Bart Wright has correctly spotted the in-suit build with K-Q-J of Diamonds, and therefore we should shift the Queen of Clubs onto the newly turned King to make room for the Queen of Diamonds.
Here is where it gets interesting. Technically best is to expose the card in column 1 before column 9, but assuming we also shift the Jack of Spades to the Queen of Clubs that would cost a move because the T-9 of Hearts will be shifted twice. This is an simple illustration of how playing for a score of 1000+ changes our strategy. In this case, one extra move is a cheap price to pay but it’s not hard to imagine a scenario where we have to spend several moves to make the optimal play instead of near-optimal. This is where things get interesting.
We expose a K of Diamonds. I now shift the Q-J of Diamonds onto the other King of Diamonds, anticipating in future we can expose another card in Column 1 when expedient to do so. Obviously not now, since our first priority is getting an empty column, but it might come in useful later. We also take care to dump as many cards as possible onto Column 5, so the other columns become easier to deal with. Unfortunately the newly-turned Five of Hearts kinda sucked and we are forced to deal our first row of ten cards.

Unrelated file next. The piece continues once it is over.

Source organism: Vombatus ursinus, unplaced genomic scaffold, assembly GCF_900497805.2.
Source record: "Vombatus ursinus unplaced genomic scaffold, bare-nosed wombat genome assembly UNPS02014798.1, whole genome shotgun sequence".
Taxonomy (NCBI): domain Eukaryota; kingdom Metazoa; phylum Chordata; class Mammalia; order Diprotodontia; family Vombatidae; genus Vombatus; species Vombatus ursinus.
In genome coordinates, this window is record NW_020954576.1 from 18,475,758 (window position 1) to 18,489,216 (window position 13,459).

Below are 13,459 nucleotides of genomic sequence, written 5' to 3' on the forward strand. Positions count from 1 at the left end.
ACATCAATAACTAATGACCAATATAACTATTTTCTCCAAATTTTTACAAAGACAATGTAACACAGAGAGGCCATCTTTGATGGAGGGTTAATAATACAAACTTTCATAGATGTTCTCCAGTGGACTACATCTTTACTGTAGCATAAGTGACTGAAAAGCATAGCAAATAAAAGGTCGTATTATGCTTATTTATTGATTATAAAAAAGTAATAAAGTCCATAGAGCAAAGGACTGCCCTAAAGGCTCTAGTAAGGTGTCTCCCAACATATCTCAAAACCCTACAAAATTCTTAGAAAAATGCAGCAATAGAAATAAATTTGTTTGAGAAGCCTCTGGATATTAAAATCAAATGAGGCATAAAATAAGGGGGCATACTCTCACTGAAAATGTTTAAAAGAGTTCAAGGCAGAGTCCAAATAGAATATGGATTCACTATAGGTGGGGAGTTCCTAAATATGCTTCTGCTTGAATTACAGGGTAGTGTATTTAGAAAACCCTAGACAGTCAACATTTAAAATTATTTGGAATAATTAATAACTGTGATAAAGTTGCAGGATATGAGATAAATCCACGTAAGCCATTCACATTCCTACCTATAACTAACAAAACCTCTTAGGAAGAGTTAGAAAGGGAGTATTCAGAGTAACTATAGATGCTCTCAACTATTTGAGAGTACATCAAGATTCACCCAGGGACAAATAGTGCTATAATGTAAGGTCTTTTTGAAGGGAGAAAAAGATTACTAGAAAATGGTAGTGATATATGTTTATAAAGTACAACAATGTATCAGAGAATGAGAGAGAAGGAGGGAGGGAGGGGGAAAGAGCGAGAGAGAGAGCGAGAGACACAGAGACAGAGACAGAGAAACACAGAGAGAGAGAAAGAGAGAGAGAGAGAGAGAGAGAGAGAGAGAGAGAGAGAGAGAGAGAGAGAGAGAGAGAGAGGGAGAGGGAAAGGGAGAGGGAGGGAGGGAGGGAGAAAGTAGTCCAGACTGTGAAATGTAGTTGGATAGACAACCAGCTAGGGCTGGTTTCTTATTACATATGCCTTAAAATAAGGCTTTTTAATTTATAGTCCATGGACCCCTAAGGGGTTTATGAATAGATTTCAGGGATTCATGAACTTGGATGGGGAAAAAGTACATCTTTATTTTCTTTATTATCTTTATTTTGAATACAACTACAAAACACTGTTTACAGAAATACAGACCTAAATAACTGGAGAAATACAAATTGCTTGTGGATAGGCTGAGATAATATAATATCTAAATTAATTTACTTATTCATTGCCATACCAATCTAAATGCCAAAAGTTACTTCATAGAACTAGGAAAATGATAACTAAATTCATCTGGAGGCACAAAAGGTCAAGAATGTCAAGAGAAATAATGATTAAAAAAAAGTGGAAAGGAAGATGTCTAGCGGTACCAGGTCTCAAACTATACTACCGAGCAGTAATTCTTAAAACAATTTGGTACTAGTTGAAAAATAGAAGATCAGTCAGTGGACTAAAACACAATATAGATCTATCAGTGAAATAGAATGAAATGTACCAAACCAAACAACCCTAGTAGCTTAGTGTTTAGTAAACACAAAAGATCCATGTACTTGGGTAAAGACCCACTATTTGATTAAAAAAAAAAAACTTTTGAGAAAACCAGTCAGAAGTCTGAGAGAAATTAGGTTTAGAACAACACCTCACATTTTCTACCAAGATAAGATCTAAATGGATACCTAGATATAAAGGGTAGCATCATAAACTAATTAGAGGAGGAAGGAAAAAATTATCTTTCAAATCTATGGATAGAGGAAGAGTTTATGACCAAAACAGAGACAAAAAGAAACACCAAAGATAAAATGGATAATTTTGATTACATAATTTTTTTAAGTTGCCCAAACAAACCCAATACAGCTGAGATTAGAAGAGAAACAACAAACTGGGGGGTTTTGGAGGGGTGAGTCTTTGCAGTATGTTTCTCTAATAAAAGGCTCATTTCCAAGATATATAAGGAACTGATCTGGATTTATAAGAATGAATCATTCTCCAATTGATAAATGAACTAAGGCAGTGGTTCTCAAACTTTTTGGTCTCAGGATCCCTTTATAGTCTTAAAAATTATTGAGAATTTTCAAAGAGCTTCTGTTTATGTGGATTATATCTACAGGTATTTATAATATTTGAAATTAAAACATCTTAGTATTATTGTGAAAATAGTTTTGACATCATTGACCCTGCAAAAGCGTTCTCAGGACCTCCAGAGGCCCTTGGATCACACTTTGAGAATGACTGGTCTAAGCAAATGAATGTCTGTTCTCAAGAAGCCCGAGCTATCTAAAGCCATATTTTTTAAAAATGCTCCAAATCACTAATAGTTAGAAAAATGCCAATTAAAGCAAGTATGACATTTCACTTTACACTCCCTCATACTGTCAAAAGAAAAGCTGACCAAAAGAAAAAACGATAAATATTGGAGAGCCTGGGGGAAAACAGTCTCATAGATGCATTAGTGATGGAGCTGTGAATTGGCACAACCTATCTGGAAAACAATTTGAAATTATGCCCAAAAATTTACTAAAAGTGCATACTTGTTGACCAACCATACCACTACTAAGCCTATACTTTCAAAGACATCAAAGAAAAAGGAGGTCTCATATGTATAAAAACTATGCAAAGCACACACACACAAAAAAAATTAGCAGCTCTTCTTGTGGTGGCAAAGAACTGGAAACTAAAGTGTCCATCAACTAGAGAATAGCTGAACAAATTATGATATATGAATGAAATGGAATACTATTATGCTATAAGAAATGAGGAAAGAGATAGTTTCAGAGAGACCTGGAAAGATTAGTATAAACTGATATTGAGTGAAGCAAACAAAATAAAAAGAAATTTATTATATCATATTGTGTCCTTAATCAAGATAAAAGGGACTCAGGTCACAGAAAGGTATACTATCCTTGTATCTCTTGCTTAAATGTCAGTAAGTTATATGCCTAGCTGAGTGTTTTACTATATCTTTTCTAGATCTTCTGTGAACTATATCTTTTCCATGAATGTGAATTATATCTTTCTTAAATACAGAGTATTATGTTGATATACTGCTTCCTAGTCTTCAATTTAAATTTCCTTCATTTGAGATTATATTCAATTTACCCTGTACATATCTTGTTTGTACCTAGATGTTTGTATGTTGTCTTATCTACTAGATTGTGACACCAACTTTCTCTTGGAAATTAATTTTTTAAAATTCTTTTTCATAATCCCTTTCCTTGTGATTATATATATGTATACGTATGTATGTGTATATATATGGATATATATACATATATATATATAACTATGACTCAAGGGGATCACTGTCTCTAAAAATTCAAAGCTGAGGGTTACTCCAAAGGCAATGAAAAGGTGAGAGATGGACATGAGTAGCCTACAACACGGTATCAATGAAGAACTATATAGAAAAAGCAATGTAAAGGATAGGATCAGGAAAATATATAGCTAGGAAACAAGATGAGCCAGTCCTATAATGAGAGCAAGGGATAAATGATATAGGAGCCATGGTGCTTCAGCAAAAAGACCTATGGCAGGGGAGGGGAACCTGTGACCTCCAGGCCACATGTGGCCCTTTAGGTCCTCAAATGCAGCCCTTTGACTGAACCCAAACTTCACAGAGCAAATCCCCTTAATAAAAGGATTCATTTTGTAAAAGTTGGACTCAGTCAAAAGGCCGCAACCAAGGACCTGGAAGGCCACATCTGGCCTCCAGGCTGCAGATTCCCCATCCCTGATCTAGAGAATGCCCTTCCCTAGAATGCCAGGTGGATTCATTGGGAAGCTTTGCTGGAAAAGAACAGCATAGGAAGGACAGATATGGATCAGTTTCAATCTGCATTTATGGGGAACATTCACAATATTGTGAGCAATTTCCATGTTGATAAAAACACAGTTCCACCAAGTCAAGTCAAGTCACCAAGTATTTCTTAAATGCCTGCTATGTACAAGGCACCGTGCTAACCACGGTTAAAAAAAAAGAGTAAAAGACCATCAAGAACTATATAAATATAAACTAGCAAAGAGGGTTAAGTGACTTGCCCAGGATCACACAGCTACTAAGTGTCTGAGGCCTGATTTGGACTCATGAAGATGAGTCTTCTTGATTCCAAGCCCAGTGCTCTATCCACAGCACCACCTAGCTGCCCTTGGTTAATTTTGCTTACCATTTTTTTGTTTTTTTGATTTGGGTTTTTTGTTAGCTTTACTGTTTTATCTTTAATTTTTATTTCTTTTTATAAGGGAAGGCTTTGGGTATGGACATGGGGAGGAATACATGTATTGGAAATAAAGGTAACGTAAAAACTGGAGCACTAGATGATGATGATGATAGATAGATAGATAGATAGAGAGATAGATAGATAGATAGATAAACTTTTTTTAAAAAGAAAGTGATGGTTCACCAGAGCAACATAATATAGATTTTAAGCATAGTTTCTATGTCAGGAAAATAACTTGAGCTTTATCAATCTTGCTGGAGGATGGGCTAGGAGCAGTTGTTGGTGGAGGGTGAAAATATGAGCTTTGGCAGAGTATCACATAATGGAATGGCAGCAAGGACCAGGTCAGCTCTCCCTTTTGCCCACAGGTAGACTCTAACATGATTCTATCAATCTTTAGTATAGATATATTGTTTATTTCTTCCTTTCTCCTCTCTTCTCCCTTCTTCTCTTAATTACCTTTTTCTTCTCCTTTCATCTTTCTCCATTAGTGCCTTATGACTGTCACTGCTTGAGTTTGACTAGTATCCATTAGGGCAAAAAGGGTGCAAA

We turned over no less than 15 cards in round 0 (I like to start counting from zero here), but there is no empty column. The nearest to an empty column is in column 2 (a bit unusual given that column started with five face-down cards instead of four). But at least most of our builds are in-suit. I think we are in pretty good shape …
We’ve just dealt another row of cards. How would you continue here?
In the previous article I asked the following question:
What is the probability of clearing column 5 in four moves, if that was the only thing we cared about? Essentially we need three good cards in a row
I won’t answer this question, since computing an exact answer is not likely to improve your skill at Spider. Instead I will give a few general pointers:
The “good cards” are A48TJ so if you draw e.g. A44 then you’re quids in – assuming there is nothing stupid like AJJ and we only have one queen.
One good card can lead to others, e.g. if we draw a Ten then a Nine becomes a good card.
There are other good cards if we look beyond column 5, e.g. a King would still yield a turnover, even though it stops us clearing column 5.
In practice not all thirteen ranks are equally likely e.g. King is much more likely than Two since three Twos are already exposed.
At this stage, you probably noticed we have some duplicate cards such as Nines, Fives and Twos. Unless you get the holy grail of turning over every card before dealing from the stock, the laws of math dictate duplication will almost certainly occur at some point. This should warn you we might have to deal another row of cards soon.